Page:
Consumer Reports Says Now Is A Good Time To Go Solar

Consumer Reports says, “There has probably never been a better time to switch to solar.” That’s because the cost of a residential solar system today is about the same as purchasing an economy car. Just as that car can help “pay for itself” because of lower operating costs, a residential system can also “pay for itself” by lowering utility bills over its useful life.

Residential Solar System

In the United States today, there is a federal tax incentive in place. It is a tax credit equal to 30% of the cost of the system. Various state and local incentives may apply as well. However, they vary widely across the country, with California offering the highest and some states like Rhode Island offering none.

Then there are utility and regulatory policies to consider as well. In some parts of the country, homeowners can sell their excess electricity back to the local grid at market rates. In others, the so-called “net metering” rate is quite a bit less. In still other jurisdictions, there isn’t a requirement for utilities to pay anything for the excess power.

Overall, residential solar power is on the rise, growing 60% in 2015. There is now one new domestic solar installation in America every 100 seconds.

Consumer Reports urges people not to wait. Right now may be the sweet spot for customers who want to add a solar system to their homes. While the cost of photovoltaic panels has come down dramatically in recent years, that trend is flattening out. Some state and local incentives are set to expire soon, and the utility industry is actively trying to limit the amount it pays for rooftop solar energy. People who act now will likely be grandfathered in if changes occur.

Where to begin? Consumer Reports recommends buying rather than leasing a system, to save the most money. Interested homeowners can go to various free online services, like Cost of Solar and EnergySage, to get cost estimates and savings estimates, and then get connected with local installers in their area.

Up until now, people who waited to get rooftop solar have saved a little money by doing so. But the window of opportunity may be closing. When Consumer Reports says the time to take action is now, it is not just sales hype. Check out the sites above today to find out how much you could save with a residential solar system.

Best States for solar power
Consumers Reports says the 31 states shown in white are the ones where residents should definitely consider a home solar system now.

Related:

What Is The Current Cost Of Solar Panels?

Solar & Wind Power Prices Often Lower Than Fossil Fuel Power Prices

Is This The Best Solar Chart Yet?

Solar Power Prices Already Low — Are Breakthroughs Even Needed?

Solar Power Pros And Cons: Is Solar Power Worth It?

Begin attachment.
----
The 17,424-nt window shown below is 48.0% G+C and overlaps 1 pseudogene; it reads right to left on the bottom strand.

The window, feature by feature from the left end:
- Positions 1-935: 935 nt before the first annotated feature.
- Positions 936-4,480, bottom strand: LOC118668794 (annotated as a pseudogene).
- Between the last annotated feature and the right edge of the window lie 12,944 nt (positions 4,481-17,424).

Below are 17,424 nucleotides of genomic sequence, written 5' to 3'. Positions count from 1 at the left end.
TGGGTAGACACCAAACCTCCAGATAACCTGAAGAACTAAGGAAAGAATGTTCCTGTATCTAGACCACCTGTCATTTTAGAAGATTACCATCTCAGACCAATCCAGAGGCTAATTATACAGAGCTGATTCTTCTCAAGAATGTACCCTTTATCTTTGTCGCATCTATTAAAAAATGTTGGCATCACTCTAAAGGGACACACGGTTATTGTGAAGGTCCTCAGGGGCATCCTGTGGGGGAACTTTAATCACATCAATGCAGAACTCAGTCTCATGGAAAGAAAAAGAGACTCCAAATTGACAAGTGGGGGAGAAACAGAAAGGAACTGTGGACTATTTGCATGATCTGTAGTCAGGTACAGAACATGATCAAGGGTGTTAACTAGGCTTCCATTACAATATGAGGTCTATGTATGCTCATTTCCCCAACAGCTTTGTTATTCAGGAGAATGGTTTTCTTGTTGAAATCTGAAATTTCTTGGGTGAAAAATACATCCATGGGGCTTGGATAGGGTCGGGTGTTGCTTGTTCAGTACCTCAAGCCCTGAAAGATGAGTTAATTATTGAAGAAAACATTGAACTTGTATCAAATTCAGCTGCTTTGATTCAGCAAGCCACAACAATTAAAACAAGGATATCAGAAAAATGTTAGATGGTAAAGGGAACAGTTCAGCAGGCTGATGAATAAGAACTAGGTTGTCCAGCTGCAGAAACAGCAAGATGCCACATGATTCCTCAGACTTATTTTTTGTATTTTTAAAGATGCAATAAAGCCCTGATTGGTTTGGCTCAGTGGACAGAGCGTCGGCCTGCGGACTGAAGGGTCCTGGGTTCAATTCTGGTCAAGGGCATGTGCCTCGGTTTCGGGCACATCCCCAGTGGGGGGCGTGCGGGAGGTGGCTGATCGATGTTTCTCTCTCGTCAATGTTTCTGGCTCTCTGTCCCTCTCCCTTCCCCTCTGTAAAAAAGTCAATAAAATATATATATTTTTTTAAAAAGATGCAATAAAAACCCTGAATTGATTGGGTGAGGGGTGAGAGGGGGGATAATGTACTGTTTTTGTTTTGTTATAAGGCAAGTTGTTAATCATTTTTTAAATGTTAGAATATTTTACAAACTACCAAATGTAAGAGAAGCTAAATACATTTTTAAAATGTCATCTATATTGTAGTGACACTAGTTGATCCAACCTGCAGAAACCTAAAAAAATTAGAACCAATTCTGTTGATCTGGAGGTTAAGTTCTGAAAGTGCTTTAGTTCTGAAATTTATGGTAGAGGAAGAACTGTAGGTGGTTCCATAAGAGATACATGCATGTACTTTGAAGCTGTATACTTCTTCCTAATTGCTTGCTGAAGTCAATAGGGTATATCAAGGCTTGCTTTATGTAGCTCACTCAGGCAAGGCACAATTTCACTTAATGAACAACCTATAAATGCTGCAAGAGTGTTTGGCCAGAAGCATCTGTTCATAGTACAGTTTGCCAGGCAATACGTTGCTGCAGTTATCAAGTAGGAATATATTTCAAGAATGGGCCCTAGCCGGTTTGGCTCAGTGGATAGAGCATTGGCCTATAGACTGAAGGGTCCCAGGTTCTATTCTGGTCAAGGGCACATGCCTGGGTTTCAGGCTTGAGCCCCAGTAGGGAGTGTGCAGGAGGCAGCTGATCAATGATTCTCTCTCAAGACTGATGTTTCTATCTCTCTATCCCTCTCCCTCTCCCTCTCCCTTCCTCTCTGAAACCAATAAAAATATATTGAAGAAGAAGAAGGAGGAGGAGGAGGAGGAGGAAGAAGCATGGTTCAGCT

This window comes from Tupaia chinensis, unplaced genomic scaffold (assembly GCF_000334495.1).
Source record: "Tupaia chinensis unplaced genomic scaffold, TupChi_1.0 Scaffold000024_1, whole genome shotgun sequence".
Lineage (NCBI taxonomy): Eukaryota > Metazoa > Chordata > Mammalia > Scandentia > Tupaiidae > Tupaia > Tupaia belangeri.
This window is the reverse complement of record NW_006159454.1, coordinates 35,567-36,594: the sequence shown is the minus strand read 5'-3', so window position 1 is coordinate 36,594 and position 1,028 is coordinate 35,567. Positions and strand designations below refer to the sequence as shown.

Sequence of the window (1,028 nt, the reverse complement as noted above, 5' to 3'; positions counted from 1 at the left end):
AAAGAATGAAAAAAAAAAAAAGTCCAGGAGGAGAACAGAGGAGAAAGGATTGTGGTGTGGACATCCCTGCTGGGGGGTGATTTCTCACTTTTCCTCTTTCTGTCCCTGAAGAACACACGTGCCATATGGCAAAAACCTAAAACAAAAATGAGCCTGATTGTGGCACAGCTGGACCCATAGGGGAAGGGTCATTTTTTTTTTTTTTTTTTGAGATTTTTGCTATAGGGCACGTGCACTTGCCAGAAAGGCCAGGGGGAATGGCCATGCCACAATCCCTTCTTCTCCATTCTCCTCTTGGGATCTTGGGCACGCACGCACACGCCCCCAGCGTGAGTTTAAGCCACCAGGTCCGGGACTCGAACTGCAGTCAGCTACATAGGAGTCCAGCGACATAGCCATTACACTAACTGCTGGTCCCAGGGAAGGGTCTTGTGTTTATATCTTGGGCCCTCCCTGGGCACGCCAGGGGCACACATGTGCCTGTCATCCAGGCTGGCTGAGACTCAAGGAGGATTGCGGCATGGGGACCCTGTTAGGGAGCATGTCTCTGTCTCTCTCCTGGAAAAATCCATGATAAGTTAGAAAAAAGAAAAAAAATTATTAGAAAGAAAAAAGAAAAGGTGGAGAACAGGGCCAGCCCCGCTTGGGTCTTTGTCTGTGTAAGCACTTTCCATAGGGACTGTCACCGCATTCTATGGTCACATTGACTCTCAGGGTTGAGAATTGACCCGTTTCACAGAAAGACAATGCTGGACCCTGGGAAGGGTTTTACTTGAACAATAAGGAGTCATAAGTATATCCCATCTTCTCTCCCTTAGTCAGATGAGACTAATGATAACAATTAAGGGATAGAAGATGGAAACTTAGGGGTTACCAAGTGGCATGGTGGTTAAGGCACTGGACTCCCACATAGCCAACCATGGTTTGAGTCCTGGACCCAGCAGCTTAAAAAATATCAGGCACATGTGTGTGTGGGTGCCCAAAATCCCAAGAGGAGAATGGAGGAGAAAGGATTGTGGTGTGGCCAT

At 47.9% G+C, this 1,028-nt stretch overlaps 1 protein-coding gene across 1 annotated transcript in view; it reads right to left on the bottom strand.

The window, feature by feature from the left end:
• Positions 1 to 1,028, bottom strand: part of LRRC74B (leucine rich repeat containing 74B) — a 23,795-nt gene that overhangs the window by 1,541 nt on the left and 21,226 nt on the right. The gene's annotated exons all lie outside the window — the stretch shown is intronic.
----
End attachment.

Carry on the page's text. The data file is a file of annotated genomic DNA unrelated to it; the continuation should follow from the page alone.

Images by Consumer Reports

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About the Author

writes about the interface between technology and sustainability from his home in Rhode Island. You can follow him on Google + and on Twitter.
  • rbindc

    Apparently Consumer Reports is ignorant of the fact that the savings reaped by the homeowner with solar is being paid for by his neighbors who lack solar. What a great idea! Screw your neighbors over to save money.

    At least CR is right about this being the “right time”(from the solar customer’s perspective) to make the move – before the state utility regulators catch on to this game and put an end to the cross-subsidizing that is going on.

    Shame on Consumer Reports. I think I’ll cancel my subscription.

    • Anonymous

      Sounds like you haven’t done much research. Fortunately for the less educated, the utilities have actually done very extensive, very expensive studies of their own that PROVE net metering is a net benefit to all customers, not just solar customers

      Here is a link to a decent article that includes links to some of these studies don’t by the utilities themselves to show it does not cost the neighbors more when they don’t go solar.

      http://www.brookings.edu/research/papers/2016/05/23-rooftop-solar-net-metering-muro-saha

      • rbindc

        Au contraire! I happen to be an energy consultant with more than 30 years experience in the electric power industry. What is your experience in energy?

        The Brookings study you cite was done by someone with virtually NO experience in the energy field and has already been discredited by another Brookings scholar no less! Also by others.

        See:

        http://www.brookings.edu/research/opinions/2016/06/13-net-energy-metering-wood

        http://eelegal.org/2016/07/05/tanton-a-critique-of-brookings-institututions-mark-muro-and-devashree-saha-rooftop-solar-net-metering-is-a-net-benefit/

        There are studies that purport to show net benefits from net metering, almost all of which are funded by the solar industry, including SolarCity. Other studies funded by more objective organizations, such as MIT and state regulators show the opposite.

        One of the best studies was done by a consulting firm E3, for California Public Utilities Commission. It projected a net cost of $1.1 billion in just one year (2020).